Allowing imputation credit refundability to registered charities would fix a longstanding anomaly and would be welcomed by charities (and those they work to support). Combined with allowing a more reasonable range of charities to access registration and donee status (see policies 1-4), it would also help to unlock the balance sheets of philanthropy and allow more capital to flow into important areas such as economic development, social enterprise, affordable housing, amateur sport, and public interest journalism.
Why is it taking so long for this issue to be fixed?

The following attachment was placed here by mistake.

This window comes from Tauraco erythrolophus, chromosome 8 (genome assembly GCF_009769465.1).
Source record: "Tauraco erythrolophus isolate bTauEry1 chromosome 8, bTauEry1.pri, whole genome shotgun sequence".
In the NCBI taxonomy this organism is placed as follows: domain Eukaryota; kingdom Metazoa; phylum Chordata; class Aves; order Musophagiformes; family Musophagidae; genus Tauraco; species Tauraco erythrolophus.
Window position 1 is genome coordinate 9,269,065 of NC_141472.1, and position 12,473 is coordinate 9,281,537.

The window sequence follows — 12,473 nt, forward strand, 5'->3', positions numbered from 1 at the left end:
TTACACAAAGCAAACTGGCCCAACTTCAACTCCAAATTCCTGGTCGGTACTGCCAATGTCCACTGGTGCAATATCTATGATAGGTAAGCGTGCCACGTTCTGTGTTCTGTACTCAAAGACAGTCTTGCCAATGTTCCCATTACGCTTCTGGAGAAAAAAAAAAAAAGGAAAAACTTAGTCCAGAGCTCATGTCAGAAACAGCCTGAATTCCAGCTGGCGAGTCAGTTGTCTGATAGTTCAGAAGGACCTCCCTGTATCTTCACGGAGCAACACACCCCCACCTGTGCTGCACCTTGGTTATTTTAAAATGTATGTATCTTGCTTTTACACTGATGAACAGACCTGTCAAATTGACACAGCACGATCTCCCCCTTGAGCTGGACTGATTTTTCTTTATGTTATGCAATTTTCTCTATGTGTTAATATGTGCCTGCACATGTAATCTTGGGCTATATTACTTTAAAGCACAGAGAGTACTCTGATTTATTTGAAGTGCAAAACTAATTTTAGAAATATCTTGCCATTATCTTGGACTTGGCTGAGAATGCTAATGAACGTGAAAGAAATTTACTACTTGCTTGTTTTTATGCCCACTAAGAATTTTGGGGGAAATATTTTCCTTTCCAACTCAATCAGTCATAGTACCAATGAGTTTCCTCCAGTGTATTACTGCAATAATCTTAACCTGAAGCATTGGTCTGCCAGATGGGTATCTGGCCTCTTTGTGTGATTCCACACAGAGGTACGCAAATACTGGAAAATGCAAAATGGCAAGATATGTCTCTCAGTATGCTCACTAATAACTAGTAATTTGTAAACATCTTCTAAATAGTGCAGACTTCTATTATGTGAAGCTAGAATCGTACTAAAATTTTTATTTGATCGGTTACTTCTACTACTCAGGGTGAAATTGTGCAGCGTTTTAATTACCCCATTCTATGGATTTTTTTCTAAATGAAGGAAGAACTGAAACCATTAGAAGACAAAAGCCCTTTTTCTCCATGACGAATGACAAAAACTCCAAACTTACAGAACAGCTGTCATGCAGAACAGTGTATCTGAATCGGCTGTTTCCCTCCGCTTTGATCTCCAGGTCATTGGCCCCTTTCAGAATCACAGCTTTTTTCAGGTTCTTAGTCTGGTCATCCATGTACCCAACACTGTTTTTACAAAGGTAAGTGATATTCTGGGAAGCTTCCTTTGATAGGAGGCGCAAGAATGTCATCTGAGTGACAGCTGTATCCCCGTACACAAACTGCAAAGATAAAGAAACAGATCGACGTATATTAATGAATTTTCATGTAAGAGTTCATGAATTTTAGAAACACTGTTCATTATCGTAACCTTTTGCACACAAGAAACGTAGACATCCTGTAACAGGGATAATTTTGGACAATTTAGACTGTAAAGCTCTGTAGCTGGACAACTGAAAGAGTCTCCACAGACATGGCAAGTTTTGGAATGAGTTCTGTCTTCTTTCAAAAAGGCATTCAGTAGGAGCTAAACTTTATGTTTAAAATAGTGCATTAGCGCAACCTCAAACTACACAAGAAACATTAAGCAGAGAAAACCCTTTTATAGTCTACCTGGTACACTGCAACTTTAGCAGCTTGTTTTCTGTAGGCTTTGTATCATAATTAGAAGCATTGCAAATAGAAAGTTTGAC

Sue Barker is the director of Sue Barker Charities Law, a boutique law firm based in Wellington, New Zealand, specialising in charities law and public tax law. Since its founding in 2012, the firm has won a number of awards, including Boutique Law Firm of the Year at the New Zealand Law Awards. Sue is a member of Charities Services’ Sector Group and a member of the Core Reference Group for the review of the Charities Act. Sue is also a co-author of the text The Law and Practice of Charities in New Zealand (LexisNexis, 2013) and a contributor to a number of texts, including Charity Law: Exploring the Concept of Public Benefit (Routledge, 2022) and Regulating Charities: the Inside Story (Routledge, 2017). In 2016, Sue was made an Honorary National Life Member of the National Council of Women of New Zealand Incorporated for her work assisting the Council with charities law issues. In 2019, Sue was awarded the New Zealand Law Foundation International Research Fellowship Te Karahipi Rangahau ā Taiao, New Zealand’s premier legal research award, to undertake research into the question “What does a world-leading framework of charities law look like?”. Her report Focus on purpose was released in April 2022 making 70 recommendations for charities law reform in Aotearoa New Zealand”. More information about Sue and the research can be found at www.charitieslaw.co and www.charitieslawreform.nz